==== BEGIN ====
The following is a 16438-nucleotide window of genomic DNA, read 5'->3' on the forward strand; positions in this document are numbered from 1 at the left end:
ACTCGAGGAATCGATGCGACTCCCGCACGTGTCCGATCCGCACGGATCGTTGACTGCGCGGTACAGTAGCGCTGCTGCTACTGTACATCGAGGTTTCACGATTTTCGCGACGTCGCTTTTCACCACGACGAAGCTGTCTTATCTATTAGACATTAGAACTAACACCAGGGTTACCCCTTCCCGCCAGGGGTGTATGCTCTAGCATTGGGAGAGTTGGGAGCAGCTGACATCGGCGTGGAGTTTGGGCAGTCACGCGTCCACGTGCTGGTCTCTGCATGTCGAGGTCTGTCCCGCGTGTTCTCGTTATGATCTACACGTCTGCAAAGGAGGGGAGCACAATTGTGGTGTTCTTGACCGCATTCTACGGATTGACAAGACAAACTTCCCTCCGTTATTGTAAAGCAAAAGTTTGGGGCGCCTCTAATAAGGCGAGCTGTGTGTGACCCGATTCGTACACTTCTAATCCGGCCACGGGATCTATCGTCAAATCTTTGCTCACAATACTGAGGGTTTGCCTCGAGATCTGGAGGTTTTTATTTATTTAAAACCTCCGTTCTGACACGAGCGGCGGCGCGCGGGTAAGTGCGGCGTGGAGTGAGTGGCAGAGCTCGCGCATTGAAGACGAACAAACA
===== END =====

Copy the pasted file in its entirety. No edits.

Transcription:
The following is a 16438-nucleotide window of genomic DNA, read 5'->3' on the forward strand; positions in this document are numbered from 1 at the left end:
ACTCGAGGAATCGATGCGACTCCCGCACGTGTCCGATCCGCACGGATCGTTGACTGCGCGGTACAGTAGCGCTGCTGCTACTGTACATCGAGGTTTCACGATTTTCGCGACGTCGCTTTTCACCACGACGAAGCTGTCTTATCTATTAGACATTAGAACTAACACCAGGGTTACCCCTTCCCGCCAGGGGTGTATGCTCTAGCATTGGGAGAGTTGGGAGCAGCTGACATCGGCGTGGAGTTTGGGCAGTCACGCGTCCACGTGCTGGTCTCTGCATGTCGAGGTCTGTCCCGCGTGTTCTCGTTATGATCTACACGTCTGCAAAGGAGGGGAGCACAATTGTGGTGTTCTTGACCGCATTCTACGGATTGACAAGACAAACTTCCCTCCGTTATTGTAAAGCAAAAGTTTGGGGCGCCTCTAATAAGGCGAGCTGTGTGTGACCCGATTCGTACACTTCTAATCCGGCCACGGGATCTATCGTCAAATCTTTGCTCACAATACTGAGGGTTTGCCTCGAGATCTGGAGGTTTTTATTTATTTAAAACCTCCGTTCTGACACGAGCGGCGGCGCGCGGGTAAGTGCGGCGTGGAGTGAGTGGCAGAGCTCGCGCATTGAAGACGAACAAACA